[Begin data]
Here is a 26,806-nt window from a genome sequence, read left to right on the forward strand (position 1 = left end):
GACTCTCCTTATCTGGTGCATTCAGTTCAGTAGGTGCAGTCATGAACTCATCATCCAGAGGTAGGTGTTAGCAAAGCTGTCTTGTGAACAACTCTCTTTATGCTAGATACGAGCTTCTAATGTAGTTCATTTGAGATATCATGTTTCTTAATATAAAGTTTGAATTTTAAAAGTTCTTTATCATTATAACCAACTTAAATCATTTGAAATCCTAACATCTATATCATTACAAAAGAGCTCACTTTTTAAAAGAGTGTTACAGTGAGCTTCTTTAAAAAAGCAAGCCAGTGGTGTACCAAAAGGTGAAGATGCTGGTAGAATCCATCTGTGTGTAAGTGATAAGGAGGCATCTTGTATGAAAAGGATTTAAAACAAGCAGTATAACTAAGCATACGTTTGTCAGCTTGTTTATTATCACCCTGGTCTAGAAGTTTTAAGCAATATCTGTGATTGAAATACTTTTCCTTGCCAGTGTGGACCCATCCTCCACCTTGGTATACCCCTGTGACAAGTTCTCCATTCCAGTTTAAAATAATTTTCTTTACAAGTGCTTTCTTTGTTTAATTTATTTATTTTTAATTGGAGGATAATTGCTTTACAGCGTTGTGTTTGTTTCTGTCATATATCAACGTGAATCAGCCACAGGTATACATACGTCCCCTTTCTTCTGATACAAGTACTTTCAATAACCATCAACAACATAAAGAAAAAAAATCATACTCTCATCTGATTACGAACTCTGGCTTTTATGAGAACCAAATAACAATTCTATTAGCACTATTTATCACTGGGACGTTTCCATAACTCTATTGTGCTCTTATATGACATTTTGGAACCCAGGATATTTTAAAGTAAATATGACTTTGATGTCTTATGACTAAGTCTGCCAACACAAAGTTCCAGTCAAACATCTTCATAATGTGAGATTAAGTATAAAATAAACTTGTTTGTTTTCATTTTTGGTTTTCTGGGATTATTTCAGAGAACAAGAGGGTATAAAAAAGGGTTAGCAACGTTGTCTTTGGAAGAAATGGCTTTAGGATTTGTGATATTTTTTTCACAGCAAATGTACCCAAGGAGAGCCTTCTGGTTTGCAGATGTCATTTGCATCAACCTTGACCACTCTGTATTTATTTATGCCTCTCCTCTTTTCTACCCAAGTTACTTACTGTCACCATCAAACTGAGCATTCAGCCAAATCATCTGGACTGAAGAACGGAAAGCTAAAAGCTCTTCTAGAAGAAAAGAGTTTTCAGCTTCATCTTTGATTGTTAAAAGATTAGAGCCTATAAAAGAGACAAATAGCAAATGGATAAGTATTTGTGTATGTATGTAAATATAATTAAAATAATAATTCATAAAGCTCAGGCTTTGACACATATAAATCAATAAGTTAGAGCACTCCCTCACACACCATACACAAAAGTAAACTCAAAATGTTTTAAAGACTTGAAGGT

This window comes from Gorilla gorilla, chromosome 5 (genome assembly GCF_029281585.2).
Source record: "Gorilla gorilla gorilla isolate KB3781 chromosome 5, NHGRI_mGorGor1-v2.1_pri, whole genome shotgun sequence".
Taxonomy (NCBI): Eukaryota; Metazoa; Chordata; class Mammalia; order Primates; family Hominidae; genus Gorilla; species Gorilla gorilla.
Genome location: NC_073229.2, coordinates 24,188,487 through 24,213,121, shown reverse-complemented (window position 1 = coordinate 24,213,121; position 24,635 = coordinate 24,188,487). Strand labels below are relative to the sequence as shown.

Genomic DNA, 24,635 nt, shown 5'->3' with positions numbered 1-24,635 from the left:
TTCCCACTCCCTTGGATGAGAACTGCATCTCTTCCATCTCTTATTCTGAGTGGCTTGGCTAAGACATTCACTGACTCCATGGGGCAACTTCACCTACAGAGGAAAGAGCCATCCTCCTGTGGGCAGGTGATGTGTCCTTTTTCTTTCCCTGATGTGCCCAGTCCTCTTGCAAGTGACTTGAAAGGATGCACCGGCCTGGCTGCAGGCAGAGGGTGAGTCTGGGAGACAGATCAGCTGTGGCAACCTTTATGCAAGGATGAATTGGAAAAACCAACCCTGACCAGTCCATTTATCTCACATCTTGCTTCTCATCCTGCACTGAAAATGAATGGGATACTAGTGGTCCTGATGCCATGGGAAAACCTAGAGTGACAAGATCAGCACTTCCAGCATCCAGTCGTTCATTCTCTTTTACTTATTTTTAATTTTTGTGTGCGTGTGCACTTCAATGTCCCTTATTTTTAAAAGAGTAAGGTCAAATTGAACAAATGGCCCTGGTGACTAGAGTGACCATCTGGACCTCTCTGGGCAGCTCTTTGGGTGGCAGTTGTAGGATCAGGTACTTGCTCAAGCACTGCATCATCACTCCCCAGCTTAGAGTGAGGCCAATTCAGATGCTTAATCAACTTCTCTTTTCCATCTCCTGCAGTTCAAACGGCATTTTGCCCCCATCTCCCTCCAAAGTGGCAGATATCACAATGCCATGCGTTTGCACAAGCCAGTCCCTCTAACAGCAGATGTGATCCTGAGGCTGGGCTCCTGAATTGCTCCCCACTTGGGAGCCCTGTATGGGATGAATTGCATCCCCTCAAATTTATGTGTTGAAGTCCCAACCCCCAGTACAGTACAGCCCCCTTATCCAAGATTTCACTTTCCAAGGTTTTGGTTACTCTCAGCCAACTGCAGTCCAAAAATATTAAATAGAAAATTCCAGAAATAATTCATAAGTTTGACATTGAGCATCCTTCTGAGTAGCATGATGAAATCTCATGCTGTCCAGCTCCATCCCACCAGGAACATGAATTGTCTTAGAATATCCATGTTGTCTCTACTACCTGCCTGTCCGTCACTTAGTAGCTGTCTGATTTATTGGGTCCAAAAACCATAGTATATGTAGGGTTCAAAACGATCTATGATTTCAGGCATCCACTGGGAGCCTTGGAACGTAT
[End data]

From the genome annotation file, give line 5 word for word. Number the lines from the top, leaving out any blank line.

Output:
Taxonomy (NCBI): Eukaryota; Metazoa; Chordata; class Mammalia; order Primates; family Hominidae; genus Gorilla; species Gorilla gorilla.